By Helen Roberts
Saving seeds in Svalbard
|Svalbard Global Seed Vault, Norway.
Photo credit: Amber Case [via Flickr CC licence]
Seed banks – facilities that specialise in collecting and storing seeds that society has deemed worthy of cultivation – are critical in preserving and potentially restoring the plants lost as a result of war. In 2015, researchers made the first ever withdrawal of 38,000 seed samples from such a bank in order to rebuild a seed collection to replace one lost to the conflict in Syria.
Russian scientists protect seeds with their lives
Plant-based resources in short supply
|One of the many ‘Dig for Victory’ posters
of the Second World War.
War also pushes the agricultural and manufacturing boundaries in the production of food and plant materials. One major commodity during the Second World War of vital importance was rubber. Natural rubber supplies from the plantations of Southeast Asia were severed at the start of the war and American forces were faced with the loss of a hugely important resource even though rubber had been stockpiled in the years preceding the war. With the fall of Singapore and the Dutch East Indies in 1942, rubber exports came to a complete standstill. The Americans invested heavily into developing synthetic rubber, but one of the twentieth century’s greatest ethnobotanists, Professor Richard Evans Schultes, was sent into the remote Amazon basin to hunt for wild rubber. For Schultes, this resulted in 12 years of exploratory research deep within the rainforest.
s during the Second World War – spurred by iconic posters emblazoned with the words ‘Dig for Victory’. A staggering 1.4 million people dug up their gardens and lawns to grow vegetables and fruit in Britain. It was similarly successful in the US – by May 1943, 100 acres of land in the Portland area of Oregon was being cultivated by just children!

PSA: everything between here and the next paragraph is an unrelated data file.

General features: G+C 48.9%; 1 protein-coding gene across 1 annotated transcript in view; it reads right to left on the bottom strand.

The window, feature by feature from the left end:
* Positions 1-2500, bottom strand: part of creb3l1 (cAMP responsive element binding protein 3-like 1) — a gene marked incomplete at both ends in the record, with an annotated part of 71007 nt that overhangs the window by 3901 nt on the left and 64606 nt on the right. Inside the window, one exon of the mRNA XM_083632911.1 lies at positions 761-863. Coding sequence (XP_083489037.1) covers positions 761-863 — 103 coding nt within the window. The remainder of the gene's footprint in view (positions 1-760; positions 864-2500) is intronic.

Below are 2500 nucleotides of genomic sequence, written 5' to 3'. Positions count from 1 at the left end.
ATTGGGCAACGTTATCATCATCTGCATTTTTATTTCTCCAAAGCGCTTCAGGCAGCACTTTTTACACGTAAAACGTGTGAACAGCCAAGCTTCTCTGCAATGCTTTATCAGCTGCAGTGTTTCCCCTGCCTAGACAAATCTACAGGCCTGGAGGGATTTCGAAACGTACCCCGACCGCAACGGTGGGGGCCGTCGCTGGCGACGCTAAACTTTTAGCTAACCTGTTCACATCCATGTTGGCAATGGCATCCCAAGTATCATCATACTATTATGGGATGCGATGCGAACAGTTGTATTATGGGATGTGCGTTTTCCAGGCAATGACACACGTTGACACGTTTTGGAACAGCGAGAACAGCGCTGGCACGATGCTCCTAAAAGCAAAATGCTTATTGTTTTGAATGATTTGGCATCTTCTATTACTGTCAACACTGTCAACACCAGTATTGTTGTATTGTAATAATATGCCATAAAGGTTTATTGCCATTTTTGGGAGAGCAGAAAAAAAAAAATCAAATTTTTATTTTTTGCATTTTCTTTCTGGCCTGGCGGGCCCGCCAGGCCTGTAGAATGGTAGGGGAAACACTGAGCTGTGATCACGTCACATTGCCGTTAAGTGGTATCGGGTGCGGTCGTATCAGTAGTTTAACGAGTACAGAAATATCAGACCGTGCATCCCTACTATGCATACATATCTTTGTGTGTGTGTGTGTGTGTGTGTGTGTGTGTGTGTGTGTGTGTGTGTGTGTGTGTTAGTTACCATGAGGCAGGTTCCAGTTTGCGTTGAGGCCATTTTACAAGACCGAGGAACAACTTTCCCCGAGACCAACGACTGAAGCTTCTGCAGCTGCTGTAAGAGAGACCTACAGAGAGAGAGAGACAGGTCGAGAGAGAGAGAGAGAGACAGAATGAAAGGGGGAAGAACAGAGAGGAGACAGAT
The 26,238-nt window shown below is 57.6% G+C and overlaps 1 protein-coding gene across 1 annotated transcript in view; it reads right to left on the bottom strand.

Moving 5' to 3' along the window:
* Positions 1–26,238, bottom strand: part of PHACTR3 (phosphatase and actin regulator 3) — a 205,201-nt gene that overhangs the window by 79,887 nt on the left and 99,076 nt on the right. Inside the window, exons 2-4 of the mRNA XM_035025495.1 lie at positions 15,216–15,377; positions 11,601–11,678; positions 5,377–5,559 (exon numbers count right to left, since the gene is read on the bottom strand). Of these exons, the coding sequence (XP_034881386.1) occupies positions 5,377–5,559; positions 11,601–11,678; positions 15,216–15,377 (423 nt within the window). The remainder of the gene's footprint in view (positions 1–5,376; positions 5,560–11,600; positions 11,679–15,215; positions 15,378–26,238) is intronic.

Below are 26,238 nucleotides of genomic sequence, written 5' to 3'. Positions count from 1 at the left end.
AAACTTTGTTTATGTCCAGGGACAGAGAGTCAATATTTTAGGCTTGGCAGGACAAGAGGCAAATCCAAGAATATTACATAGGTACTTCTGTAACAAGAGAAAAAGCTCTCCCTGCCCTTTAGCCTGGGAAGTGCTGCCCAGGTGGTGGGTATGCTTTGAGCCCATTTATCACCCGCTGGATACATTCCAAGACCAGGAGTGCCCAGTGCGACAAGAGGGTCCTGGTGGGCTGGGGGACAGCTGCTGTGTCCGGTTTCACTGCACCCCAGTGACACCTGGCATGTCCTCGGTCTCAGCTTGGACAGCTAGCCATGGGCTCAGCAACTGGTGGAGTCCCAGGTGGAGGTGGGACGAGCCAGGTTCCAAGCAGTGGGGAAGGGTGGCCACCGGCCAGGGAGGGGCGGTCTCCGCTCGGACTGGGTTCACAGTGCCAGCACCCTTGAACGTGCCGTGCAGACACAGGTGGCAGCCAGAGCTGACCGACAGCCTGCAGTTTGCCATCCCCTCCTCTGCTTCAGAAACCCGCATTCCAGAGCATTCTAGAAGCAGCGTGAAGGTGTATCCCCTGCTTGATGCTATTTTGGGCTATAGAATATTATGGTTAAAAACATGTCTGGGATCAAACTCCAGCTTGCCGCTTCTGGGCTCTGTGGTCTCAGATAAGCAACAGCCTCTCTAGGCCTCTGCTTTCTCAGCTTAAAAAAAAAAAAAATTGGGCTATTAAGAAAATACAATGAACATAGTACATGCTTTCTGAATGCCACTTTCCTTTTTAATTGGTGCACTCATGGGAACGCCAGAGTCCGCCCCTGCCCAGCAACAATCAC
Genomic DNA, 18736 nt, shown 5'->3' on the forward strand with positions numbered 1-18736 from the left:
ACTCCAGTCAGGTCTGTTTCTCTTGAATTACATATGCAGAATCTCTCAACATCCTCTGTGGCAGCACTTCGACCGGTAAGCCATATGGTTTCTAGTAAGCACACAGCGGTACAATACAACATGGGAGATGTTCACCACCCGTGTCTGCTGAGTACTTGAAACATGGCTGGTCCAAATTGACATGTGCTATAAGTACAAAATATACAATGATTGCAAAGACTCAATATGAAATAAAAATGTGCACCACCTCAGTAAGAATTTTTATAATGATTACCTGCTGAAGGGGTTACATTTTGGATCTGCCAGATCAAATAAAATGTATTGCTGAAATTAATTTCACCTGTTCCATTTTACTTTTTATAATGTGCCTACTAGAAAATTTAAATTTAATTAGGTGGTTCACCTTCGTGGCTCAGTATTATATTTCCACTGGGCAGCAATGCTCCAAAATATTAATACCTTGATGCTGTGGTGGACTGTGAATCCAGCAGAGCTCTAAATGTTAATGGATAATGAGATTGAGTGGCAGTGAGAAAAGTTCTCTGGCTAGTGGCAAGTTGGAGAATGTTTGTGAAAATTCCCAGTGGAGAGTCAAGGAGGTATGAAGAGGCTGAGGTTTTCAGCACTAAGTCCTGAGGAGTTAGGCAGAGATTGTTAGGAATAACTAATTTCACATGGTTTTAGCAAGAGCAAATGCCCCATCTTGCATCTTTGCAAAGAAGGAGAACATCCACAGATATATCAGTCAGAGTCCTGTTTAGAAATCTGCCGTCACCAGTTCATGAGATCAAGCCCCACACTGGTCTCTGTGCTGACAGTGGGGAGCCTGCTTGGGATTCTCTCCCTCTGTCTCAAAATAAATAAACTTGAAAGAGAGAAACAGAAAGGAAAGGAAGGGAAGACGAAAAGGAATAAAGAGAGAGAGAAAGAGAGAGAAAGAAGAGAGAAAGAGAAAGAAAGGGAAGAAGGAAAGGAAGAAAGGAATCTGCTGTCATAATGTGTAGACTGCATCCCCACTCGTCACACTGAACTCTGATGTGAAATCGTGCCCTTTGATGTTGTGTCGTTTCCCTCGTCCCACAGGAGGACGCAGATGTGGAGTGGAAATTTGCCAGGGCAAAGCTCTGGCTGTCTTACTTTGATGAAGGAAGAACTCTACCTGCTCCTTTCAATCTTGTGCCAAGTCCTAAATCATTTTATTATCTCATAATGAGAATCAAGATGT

Plants used to commemorate lives lost
During and after conflict, many plants can hold particular meanings for people. The flowers of certain plants are commonly seen as peaceful elements imbuing a sense of calm and many plants are closely associated with the recognition and commemoration of those who have fallen in wars. The red poppy is one of the most emotive and unforgettable flowers because of war. A symbol of remembrance and hope, and worn by millions of people to remember those who have fallen in battle. The idea of using the poppies stemmed from one of the world’s truly poignant poems, ‘In Flanders Fields’ and is now inextricably entwined with the memory or war. It represents a powerful symbol of our relationship with a plant during and after conflict.
Helen Roberts is a trained landscape architect with a background in plant sciences. She is a probationary member of the Garden Media Guild and a regular contributor to the University of Bristol Botanic Garden blog.
- Seed bank aims to protect world’s agricultural inheritance from Syria war. (2016). The Guardian. <http://www.theguardian.com/world/2016/feb/24/seed-bank-aims-to-protect-worlds-agricultural-inheritance-from-syria-war>
- ICARDA’s update on its seed retrival from Svalbard <http://www.icarda.org/update/icarda’s-seed-retrieval-mission-svalbard-seed-vault#sthash.5nrDjLb8.dpbs>
- Richard D. Bardgett. (2016). Earth Matters: How Soil Underlies Civilization. Oxford: Oxford University Press.
- Wade Davis. (1996). One River: Science, Adventure and Hallucinogenics in the Amazon Basin. London: Simon & Schuster Ltd.
- Kathy Willis & Carolyn Fry. (2014). Plants: From Roots to Riches. London: John Murray.